Killed by Police Under Questionable Circumstances

ScreenHunter_951 Dec. 04 15.48
Rage against the Dying…of Black Men and Women

The Black men and women on this list died by circumstances which should make their deaths suspect, should have resulted in some form of indictment or action against the police. In almost every case, little was done to investigate their deaths or they were covered up by the system. Does this make the system inherently corrupt? Not for me to say. What I will say is of the cases I have followed personally, there were enough inconsistencies which should have lead to arrests, loss of jobs, and trials which should have resulted in jail time. In most cases, that is not what happened.

For the record, this list is by no means complete or exhaustive. The US government does not keep track of Black people killed by police and when they do, the circumstances of being shot may mitigate the list or change the circumstances so the police are not even questioned about that particular shooting. Take that statement to mean, it is possible for even more Black people to have been killed under less than ideal circumstances and we are none the wiser since paperwork can hide a multitude of sins…

I will eventually link information for each person, as I can find information regarding the case and the ultimate results. I am certain this list will grow…

2014: Rumain Brisbon (Phoenix, AZ) – Shot after conflict with officer, unarmed, pending investigation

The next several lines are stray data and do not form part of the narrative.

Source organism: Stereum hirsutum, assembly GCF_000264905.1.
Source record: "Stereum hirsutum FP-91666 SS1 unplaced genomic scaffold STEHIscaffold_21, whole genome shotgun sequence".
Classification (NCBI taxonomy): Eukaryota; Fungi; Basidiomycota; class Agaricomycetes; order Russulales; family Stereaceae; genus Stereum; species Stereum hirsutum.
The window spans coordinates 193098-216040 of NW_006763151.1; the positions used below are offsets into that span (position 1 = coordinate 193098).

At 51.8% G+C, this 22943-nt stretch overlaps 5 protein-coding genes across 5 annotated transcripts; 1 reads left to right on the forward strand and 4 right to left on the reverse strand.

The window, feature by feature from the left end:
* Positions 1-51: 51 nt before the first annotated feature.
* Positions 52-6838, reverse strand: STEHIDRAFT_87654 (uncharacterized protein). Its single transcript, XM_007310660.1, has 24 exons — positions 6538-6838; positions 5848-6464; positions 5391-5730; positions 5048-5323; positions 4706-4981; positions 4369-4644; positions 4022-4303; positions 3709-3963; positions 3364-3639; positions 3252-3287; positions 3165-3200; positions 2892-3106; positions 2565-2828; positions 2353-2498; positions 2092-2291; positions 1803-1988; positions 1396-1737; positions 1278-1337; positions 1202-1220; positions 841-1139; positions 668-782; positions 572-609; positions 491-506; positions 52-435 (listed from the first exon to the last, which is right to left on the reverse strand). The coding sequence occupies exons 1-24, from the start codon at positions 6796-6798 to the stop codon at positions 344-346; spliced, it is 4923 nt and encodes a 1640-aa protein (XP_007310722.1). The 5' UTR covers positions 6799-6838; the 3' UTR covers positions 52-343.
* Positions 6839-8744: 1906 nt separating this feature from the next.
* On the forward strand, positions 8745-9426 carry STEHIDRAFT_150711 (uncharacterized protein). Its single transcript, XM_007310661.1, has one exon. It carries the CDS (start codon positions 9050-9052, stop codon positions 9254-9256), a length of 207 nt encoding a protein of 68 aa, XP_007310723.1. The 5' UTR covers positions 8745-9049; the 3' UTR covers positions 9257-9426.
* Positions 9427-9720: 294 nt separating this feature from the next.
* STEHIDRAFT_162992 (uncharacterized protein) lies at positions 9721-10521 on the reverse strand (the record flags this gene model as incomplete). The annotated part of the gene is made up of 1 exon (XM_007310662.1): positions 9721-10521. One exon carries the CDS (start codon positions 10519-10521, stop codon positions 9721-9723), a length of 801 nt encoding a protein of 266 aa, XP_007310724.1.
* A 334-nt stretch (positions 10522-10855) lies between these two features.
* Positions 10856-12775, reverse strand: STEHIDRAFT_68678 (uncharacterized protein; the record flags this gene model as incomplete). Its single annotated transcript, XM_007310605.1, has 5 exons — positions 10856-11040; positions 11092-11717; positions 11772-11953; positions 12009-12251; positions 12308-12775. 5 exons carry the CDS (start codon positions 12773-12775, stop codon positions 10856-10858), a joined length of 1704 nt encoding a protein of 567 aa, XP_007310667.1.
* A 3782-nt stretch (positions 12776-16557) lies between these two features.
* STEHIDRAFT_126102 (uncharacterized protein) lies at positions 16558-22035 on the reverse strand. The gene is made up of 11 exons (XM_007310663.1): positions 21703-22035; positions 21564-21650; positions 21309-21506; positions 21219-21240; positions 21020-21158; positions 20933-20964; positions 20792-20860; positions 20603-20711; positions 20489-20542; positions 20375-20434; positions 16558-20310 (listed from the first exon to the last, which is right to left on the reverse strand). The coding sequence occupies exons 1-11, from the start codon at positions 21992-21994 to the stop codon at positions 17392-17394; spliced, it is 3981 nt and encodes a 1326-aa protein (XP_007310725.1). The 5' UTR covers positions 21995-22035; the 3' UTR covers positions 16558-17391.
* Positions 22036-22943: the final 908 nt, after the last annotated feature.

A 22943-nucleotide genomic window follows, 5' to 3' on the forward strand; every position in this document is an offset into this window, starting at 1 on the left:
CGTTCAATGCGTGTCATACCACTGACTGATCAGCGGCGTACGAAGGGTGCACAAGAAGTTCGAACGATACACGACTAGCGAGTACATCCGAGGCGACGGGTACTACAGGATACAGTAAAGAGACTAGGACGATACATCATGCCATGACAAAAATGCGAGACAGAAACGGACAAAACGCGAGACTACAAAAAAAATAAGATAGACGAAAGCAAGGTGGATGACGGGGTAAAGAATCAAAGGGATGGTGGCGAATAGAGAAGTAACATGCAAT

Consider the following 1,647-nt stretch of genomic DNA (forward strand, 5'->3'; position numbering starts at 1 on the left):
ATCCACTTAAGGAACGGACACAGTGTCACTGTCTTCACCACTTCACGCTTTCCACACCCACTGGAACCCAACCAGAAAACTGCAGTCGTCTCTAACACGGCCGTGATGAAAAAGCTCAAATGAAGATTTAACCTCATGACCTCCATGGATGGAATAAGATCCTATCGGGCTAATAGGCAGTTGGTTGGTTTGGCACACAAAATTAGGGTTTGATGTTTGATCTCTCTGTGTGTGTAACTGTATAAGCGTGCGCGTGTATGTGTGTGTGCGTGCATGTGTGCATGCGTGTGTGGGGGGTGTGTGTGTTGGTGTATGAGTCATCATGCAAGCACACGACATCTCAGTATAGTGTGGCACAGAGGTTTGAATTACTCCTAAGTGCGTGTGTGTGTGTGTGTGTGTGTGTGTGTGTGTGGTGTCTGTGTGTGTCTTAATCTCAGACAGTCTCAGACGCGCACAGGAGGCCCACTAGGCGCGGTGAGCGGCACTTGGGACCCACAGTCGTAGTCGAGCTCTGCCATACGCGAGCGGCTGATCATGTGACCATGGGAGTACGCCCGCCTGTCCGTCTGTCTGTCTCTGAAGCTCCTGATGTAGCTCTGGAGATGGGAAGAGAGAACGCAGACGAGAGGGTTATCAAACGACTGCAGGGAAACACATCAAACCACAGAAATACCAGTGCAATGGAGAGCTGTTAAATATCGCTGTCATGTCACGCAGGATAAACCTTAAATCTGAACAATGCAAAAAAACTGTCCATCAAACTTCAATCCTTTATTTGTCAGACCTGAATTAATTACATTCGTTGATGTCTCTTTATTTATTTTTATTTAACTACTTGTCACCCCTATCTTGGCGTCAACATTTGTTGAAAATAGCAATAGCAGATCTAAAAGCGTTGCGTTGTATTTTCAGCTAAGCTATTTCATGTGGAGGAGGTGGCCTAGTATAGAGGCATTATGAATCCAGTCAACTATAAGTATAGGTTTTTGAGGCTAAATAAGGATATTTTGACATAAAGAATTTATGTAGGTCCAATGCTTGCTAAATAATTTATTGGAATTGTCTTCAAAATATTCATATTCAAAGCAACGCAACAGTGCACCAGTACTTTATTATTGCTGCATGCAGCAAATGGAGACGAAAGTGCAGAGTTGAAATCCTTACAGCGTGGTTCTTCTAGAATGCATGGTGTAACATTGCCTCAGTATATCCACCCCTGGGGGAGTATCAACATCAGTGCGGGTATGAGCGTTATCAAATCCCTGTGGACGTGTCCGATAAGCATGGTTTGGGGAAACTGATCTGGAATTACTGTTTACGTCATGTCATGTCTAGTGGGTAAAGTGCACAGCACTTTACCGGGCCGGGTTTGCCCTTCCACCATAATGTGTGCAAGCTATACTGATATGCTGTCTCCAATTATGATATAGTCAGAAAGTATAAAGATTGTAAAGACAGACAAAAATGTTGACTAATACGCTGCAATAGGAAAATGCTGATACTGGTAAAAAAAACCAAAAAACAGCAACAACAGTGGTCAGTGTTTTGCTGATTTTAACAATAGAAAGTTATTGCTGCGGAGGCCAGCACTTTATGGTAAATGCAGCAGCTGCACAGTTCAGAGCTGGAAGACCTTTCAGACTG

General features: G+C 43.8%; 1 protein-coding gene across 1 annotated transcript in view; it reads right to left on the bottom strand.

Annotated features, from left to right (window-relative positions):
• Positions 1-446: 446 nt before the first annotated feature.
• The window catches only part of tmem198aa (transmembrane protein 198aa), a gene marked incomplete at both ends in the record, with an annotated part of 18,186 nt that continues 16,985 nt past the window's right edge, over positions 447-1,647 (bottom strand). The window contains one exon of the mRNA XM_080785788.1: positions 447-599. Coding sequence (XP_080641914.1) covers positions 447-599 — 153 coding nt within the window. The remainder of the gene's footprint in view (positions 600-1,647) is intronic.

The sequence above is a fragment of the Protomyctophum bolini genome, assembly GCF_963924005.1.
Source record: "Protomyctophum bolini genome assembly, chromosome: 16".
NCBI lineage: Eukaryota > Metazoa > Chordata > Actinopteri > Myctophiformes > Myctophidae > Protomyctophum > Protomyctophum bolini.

2014: Tamir Rice (Cleveland, OH) – video; pending investigation

2014: Akai Gurley (Brooklyn, NY) – The city’s medical examiner ruled Gurley’s death a homicide. Pending investigation.

2014: Victor White III (Iberia Parish, LA)
2014: Dante Parker (San Bernardino County, CA)
2014: Kaijeme Powell (St. Louis, MO)
2014: Ezell Ford (Los Angeles, CA)
2014: Michael Brown (Ferguson, MO)
2014: McKenzie Cochran (Southfield, MI)
2014: Tyree Woodson (Baltimore, MD)
2014: John Crawford III (Beavercreek, OH)

2014: Dontre Hamilton (Milwaukee, WI) – Seven months after the shooting, the District Attorney’s Office has said that it is still determining whether or not to charge Manney.

2014: Eric Garner (New York, NY)
2014: Yvette Smith (Bastrop, TX)
2014: Jordan Baker (Houston, TX)
2013: Kayla Moore (Berkeley, CA)
2013: Barrington Williams (New York, NY)
2013: Andy Lopez (Santa Rosa, CA)
2013: Carlos Alcis (New York, NY)
2013: Deion Fludd (New York, NY)
2013: Jonathan Ferrell (Bradfield Farms, NC)
2013: Kimani Gray (New York, NY)
2013: Kyam Livingstone (New York, NY)
2013: Larry Eugene Jackson, Jr. (Austin, TX)
2013: Miriam Carey (Washington, DC)
2012: Chavis Carter (Jonesboro, AR)
2012: Dante Price (Dayton, OH)
2012: Duane Brown (New York, NY)
2012: Ervin Jefferson (Atlanta, GA)
2012: Jersey Green (Aurora, IL)
2012: Johnnnie Kamahi Warren (Dotham, AL)
2012: Justin Slipp (New Orleans, LA)
2012: Kendrec McDade (Pasadena, CA)
2012: Malissa Williams (Cleveland, OH)
2012: Nehemiah Dillard (Gainesville, FL)
2012: Ramarley Graham (New York, NY)
2012: Raymond Allen (Galveston, TX)
2012: Rekia Boyd (Chicago, IL)
2012: Reynaldo Cuevas (New York, NY)
2012: Robert Dumas Jr (Cleveland, OH)
2012: Sgt. Manuel Loggins Jr (Orange County, CA)
2012: Shantel Davis (New York, NY)
2012: Sharmel Edwards (Las Vegas, NV)
2012: Shereese Francis (New York, NY)
2012: Tamon Robinson (New York, NY)
2012: Timothy Russell (Cleveland, OH)
2012: Wendell Allen (New Orleans, LA)
2011: Alonzo Ashley (Denver, CO)
2011: Jimmell Cannon (Chicago, IL)
2011: Kenneth Chamberlain (White Plains, NY)

2011: Bernard Bailey (Orangeburg County, SC) – In 2014, the former police chief has been charged with murder in the death of an unarmed black man shot four years ago. Bail set at $150,000.